NPI's Cascadia Advocate

Offering commentary and analysis from Washington, Oregon, and Idaho, The Cascadia Advocate provides the Northwest Progressive Institute's uplifting perspective on world, national, and local politics.

Monday, December 4th, 2023

NPI makes the case for letting cities switch to even year elections on KUOW’s Soundside

Last week, Wash­ing­ton saw the worst turnout for a gen­er­al elec­tion in state his­to­ry, with just 36.41% of reg­is­tered vot­ers par­tic­i­pat­ing in this year’s local elec­tions. The dread­ful turnout is spurring inter­est in and dis­cus­sion of NPI’s leg­is­la­tion to allow cities and towns to move their reg­u­lar­ly sched­uled elec­tions to even years if they want, which would alle­vi­ate (at least for our munic­i­pal­i­ties) prob­lems stem­ming from extreme­ly lack­lus­ter par­tic­i­pa­tion in local elections.

Today, on NPI’s behalf, I joined Pro­fes­sor Mark Smith of the Uni­ver­si­ty of Wash­ing­ton on KUOW’s Sound­side to dis­cuss the state’s 2023 turnout and our munic­i­pal elec­toral tim­ing reform leg­is­la­tion, SB 5723, spon­sored by Sen­a­tor Javier Valdez, with a com­pan­ion due to be intro­duced by State Rep­re­sen­ta­tive Darya Fari­var soon. Sound­side is a real­ly cool pod­cast show that seeks to tell sto­ries that con­nect us to our com­mu­ni­ty — local­ly, nation­al­ly and glob­al­ly.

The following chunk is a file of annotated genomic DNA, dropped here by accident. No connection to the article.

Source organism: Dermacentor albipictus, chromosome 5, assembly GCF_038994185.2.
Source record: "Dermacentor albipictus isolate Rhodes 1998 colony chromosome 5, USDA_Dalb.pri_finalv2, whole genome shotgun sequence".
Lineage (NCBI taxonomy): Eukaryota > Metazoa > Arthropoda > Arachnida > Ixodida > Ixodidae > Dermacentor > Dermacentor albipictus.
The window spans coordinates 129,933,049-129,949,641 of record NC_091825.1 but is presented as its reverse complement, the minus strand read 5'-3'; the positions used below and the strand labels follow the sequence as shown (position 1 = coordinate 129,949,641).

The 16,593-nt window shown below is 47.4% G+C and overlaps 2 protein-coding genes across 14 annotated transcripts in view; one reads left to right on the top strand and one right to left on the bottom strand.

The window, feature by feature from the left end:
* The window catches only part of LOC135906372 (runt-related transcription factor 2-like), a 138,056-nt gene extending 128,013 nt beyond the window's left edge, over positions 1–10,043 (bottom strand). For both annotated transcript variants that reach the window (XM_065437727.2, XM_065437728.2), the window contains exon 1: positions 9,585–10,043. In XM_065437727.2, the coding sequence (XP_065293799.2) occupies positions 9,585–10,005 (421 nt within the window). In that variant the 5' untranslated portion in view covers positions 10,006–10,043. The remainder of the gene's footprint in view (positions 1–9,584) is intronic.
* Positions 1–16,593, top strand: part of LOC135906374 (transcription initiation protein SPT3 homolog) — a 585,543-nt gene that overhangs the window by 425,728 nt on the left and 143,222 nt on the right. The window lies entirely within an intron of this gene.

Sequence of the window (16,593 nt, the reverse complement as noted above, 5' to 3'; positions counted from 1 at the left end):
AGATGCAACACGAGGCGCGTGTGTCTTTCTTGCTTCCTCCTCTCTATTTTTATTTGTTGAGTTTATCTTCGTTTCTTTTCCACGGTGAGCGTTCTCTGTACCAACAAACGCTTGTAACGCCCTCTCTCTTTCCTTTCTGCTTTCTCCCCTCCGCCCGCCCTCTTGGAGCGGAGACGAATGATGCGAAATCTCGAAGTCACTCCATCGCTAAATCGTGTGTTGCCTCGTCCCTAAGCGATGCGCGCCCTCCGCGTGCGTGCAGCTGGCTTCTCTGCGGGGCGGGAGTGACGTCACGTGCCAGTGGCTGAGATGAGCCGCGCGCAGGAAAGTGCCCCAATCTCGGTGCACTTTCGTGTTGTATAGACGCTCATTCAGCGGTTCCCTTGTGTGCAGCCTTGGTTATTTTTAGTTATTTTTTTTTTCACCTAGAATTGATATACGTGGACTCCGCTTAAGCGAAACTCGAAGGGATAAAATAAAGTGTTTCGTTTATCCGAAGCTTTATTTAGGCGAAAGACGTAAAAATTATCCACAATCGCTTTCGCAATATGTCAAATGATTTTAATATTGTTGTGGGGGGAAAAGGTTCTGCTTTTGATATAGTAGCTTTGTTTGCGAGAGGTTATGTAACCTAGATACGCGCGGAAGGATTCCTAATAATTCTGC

KUOW’s Lib­by Denkmann asked Pro­fes­sor Smith and I to respond to Sec­re­tary of State Steve Hobbs’ com­ments on elec­tion tim­ing reform.

Sec­re­tary Hobbs, who our team enjoys work­ing with on a range of elec­tion secu­ri­ty and vot­ing jus­tice issues, isn’t yet con­vinced that allow­ing cities and towns to switch their reg­u­lar­ly sched­uled elec­tions is a good idea. Like King Coun­ty Coun­cilmem­ber Rea­gan Dunn, who in 2022 opposed our char­ter amend­ment to move twelve King Coun­ty posi­tions to even years, Hobbs has expressed con­cerns about local issues get­ting buried and bal­lots get­ting longer.

Pro­fes­sor Smith and I were asked about these concerns.

I observed that we have over a half cen­tu­ry of data show­ing that far more Wash­ing­to­ni­ans turn out for even year elec­tions than odd year elec­tions, and it takes a lot less ener­gy to get some­one to vote down­bal­lot in an even year than it does to con­vince some­one to vote at all in an odd-num­bered year.

Pro­fes­sor Smith agreed, not­ing that research has found that the more fre­quent­ly peo­ple are asked to vote, the worse the turnout gets.

Here’s an excerpt from KUOW’s writ­ten sum­ma­ry of the show:

Sec­re­tary of State Hobbs oppos­es the move to even-year elec­tions. He argues that vot­ers won’t have time to learn about local races, and there will be a lot of undervotes.

He also thinks can­di­dates for small­er races won’t be able to break through in grab­bing vot­er atten­tion. He also points out staffing issues for coun­ty elec­tions offices.